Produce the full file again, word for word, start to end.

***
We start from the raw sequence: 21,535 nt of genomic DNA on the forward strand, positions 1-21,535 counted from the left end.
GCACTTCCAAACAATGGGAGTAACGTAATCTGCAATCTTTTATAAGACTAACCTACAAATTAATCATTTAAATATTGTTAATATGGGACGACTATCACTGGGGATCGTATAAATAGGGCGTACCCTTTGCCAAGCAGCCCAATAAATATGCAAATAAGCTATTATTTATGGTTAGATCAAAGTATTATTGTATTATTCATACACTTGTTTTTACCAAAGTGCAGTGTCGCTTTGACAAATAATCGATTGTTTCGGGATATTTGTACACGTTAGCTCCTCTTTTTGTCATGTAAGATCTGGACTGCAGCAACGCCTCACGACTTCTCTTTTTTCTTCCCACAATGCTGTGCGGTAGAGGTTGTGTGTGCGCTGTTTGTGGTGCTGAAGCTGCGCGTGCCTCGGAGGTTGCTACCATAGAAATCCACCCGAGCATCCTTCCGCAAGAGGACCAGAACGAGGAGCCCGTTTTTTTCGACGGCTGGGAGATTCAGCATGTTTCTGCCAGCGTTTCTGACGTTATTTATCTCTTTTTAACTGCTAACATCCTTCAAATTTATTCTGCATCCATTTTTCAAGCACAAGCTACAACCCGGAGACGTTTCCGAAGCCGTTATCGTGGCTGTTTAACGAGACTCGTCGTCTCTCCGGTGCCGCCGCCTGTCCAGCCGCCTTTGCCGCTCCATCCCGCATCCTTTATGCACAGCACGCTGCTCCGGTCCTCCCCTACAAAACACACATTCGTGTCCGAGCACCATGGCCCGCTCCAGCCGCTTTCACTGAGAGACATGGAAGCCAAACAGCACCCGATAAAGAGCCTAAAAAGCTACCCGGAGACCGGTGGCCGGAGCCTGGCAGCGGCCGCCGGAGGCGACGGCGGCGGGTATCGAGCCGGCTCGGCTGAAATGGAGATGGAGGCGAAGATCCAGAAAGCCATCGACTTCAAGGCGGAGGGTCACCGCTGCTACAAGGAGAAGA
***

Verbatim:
We start from the raw sequence: 21,535 nt of genomic DNA on the forward strand, positions 1-21,535 counted from the left end.
GCACTTCCAAACAATGGGAGTAACGTAATCTGCAATCTTTTATAAGACTAACCTACAAATTAATCATTTAAATATTGTTAATATGGGACGACTATCACTGGGGATCGTATAAATAGGGCGTACCCTTTGCCAAGCAGCCCAATAAATATGCAAATAAGCTATTATTTATGGTTAGATCAAAGTATTATTGTATTATTCATACACTTGTTTTTACCAAAGTGCAGTGTCGCTTTGACAAATAATCGATTGTTTCGGGATATTTGTACACGTTAGCTCCTCTTTTTGTCATGTAAGATCTGGACTGCAGCAACGCCTCACGACTTCTCTTTTTTCTTCCCACAATGCTGTGCGGTAGAGGTTGTGTGTGCGCTGTTTGTGGTGCTGAAGCTGCGCGTGCCTCGGAGGTTGCTACCATAGAAATCCACCCGAGCATCCTTCCGCAAGAGGACCAGAACGAGGAGCCCGTTTTTTTCGACGGCTGGGAGATTCAGCATGTTTCTGCCAGCGTTTCTGACGTTATTTATCTCTTTTTAACTGCTAACATCCTTCAAATTTATTCTGCATCCATTTTTCAAGCACAAGCTACAACCCGGAGACGTTTCCGAAGCCGTTATCGTGGCTGTTTAACGAGACTCGTCGTCTCTCCGGTGCCGCCGCCTGTCCAGCCGCCTTTGCCGCTCCATCCCGCATCCTTTATGCACAGCACGCTGCTCCGGTCCTCCCCTACAAAACACACATTCGTGTCCGAGCACCATGGCCCGCTCCAGCCGCTTTCACTGAGAGACATGGAAGCCAAACAGCACCCGATAAAGAGCCTAAAAAGCTACCCGGAGACCGGTGGCCGGAGCCTGGCAGCGGCCGCCGGAGGCGACGGCGGCGGGTATCGAGCCGGCTCGGCTGAAATGGAGATGGAGGCGAAGATCCAGAAAGCCATCGACTTCAAGGCGGAGGGTCACCGCTGCTACAAGGAGAAGA